Many conservative thinkers and writers also argue that relative income mobility is an ineffective and inaccurate metric [6]. Relative income mobility doesn’t take into account the impact of the massive immigration America sees on an annual basis. Immigrants typically start out at the very bottom of the income scale, so without accounting for them and their effect on the bottom-end of the income scale, it creates the false impression that incomes at the lower ends are stagnant. In reality, however, using a metric called Absolute Income Mobility, they argue that virtually every American earns more and does better than their parents.

With their fundamental belief in the American dream intact, right-leaning politicians pay homage to smaller, less intrusive government. The idea, they say, is for Washington to get out of the way and allow the people of the country to pursue their betterment unencumbered by excessive meddling. They tend to support lower taxes, fewer regulations, and curtailing the behemoth entitlements that they blame for dragging America’s economy down.

The Slow Creep of Tyranny

As the debate rages around us, it’s important to remember that while we can’t escape Washington’s influence, waiting for them to solve problems for us is not the American way. Government is not the guarantor of the American dream. To fully understand our current condition, we must start here. Since the Great Depression, the government has been working overtime to create dependency. They told successive generations that the government is responsible for their retirement, their medicine, their income if they happen to be unemployed, their health care, and their housing situation. We see government’s hand in telling us what to eat, what to think, what to say, and how to feel. The natural inclination of power is to seek more power. Even a government founded with such noble intentions as ours is not immune to these perils. Out of the hardships of a previous generation rose the well-intentioned travesties of this generation.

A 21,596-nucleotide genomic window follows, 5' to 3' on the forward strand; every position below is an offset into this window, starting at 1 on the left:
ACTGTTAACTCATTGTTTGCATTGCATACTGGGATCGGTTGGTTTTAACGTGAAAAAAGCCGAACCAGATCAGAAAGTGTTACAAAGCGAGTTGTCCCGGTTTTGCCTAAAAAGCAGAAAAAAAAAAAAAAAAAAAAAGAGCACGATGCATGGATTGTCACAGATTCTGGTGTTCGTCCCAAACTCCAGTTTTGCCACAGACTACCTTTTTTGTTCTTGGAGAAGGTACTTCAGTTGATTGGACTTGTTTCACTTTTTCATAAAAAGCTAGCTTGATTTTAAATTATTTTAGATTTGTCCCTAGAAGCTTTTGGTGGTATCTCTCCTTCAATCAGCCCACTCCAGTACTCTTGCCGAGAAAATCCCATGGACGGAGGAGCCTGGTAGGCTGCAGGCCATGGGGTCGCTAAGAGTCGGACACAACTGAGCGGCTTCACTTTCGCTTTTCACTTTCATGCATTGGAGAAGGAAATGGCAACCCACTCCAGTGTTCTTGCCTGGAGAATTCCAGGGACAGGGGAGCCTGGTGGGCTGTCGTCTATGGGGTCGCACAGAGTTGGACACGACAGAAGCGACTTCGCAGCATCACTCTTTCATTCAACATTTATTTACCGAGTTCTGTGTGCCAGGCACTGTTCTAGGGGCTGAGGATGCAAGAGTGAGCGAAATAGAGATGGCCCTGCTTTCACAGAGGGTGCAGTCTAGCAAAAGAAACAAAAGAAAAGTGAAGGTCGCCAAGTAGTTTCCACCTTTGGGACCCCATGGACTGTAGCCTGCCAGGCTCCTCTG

As families, we can’t participate in this cycle of dependence. So, what do we do? How do we protect our families against the persistent creep of dependence-causing tyranny? What are the values we must pass on to ensure that the American dream survives for us and for future generations?

The Time For Heroism Is Upon Us. [7]

The American Dream the American Way